Certain interest costs incurred during the construction of equipment are capitalized as part of the assets’ carrying values and are amortized over such assets’ estimated useful lives. During the nine months ended September 30, 2016, capitalized interest totaled $14.3 million.
Impairment of Long-Lived Assets. The Company performs an impairment analysis of long-lived assets used in operations, including intangible assets, when indicators of impairment are present. These indicators may include a significant decrease in the market price of a long-lived asset or asset group, a significant adverse change in the extent or manner in which a long-lived asset or asset group is being used or in its physical condition, or a current period operating or cash flow loss combined with a history of operating or cash flow losses or a forecast that demonstrates continuing losses associated with the use of a long-lived asset or asset group. If the carrying value of the assets is not recoverable, as determined by the estimated undiscounted cash flows, the carrying value of the assets is reduced to fair value, if lower. Generally, fair value is determined using valuation techniques, such as expected discounted cash flows or appraisals, as appropriate. During the nine months ended September 30, 2016 and 2015, the Company recognized impairment charges of $51.7 million and $6.9 million, respectively, related to long-lived assets held for use.
When reviewing the Company’s Offshore Marine Services’ fleet for impairment, including stacked vessels expected to return to active service, the Company groups vessels with similar operating and marketing characteristics into vessel classes. As a result of the continued weak market conditions, the Company has identified indicators of impairment for certain of its owned offshore support vessels or vessel classes. As a consequence, the Company estimated their undiscounted future cash flows and determined that for one mini-supply vessel, one specialty vessel, 13 anchor handling towing supply vessels, eight supply vessels and 13 liftboats, there is sufficient uncertainty as to whether or not their carrying values would be recovered. During the nine months ended September 30, 2016, the Company obtained independent appraisals and other market data resulting in impairment charges of $50.6 million related to these identified vessels and associated intangible assets. Due to limited market transactions, the primary valuation methodology applied by the appraisers was an estimated cost approach less estimated economic depreciation for comparably aged assets with a discount applied for economic obsolescence based on current and prior two years’ performance trending.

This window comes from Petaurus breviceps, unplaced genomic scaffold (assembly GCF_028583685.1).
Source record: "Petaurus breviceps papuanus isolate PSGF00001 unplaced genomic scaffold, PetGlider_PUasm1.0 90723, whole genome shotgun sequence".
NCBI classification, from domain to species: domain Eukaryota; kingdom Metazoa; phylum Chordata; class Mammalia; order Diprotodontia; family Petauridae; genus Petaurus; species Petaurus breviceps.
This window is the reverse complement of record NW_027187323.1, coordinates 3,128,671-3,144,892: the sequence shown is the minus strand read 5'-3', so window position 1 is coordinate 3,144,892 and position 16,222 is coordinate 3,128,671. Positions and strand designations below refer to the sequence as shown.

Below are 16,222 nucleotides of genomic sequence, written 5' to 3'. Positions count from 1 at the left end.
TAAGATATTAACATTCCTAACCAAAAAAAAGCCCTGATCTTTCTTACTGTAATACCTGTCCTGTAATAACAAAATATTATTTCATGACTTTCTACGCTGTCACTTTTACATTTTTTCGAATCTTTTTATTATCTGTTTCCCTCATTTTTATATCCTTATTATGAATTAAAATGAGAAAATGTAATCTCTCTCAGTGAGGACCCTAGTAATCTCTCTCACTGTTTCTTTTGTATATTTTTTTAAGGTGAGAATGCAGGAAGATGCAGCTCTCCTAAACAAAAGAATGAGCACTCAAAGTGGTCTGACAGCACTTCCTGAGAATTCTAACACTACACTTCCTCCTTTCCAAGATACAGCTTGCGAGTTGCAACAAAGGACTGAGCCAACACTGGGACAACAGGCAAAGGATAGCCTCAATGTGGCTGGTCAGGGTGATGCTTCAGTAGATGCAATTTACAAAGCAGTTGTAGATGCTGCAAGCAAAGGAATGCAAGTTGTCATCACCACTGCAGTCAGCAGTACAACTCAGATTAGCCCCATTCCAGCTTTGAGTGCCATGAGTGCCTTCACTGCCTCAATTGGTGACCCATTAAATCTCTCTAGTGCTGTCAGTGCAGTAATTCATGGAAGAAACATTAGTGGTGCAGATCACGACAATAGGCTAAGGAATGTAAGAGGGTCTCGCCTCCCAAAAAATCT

The preparation of the undiscounted cash flows requires management to make certain estimates and assumptions on expected future rates per day worked and utilization levels for vessels and vessel classes over their expected remaining lives. Those estimates and assumptions are based on the projected magnitude and timing of a market recovery from offshore oil and gas exploration and production activity in the geographic regions where the Company operates and, as such, are highly subjective. If difficult market conditions persist and an anticipated recovery is delayed beyond the Company’s expectation, further deterioration in the fair value of vessels already impaired or revisions to management’s forecasts may result in the Company recording additional impairment charges related to its long-lived assets in future periods.
Impairment of 50% or Less Owned Companies. Investments in 50% or less owned companies are reviewed periodically to assess whether there is an other-than-temporary decline in the fair value of the investment. The periodic assessment considers, among other things, whether the carrying value of the investment is able to be recovered and whether or not the investee’s ability to sustain an earnings capacity that would justify the carrying value of the investment. When the Company determines its investment in the 50% or less owned company is not recoverable or the decline in fair value is other-than-temporary, the investment is written down to fair value. Actual results may vary from the Company’s estimates due to the uncertainty regarding the projected financial performance of 50% or less owned companies, the severity and expected duration of declines in value, and the available liquidity in the capital markets to support the continuing operations of the 50% or less owned company. During the nine months ended September 30, 2016, the Company recognized a $0.3 million impairment charge, net of tax, related to one of Offshore Marine Services’ equity method investments in equity in earnings (losses) of 50% or less owned companies in the accompanying condensed consolidated statements of income (loss). In addition, during the nine months ended September 30, 2016, the Company recognized a $6.5 million impairment charge related to a Shipping Services’ cost investment in a foreign container shipping company in other, net in the accompanying condensed consolidated statements of income (loss). During the nine months ended September 30, 2015, the Company did not recognize any impairment charges related to its 50% or less owned companies.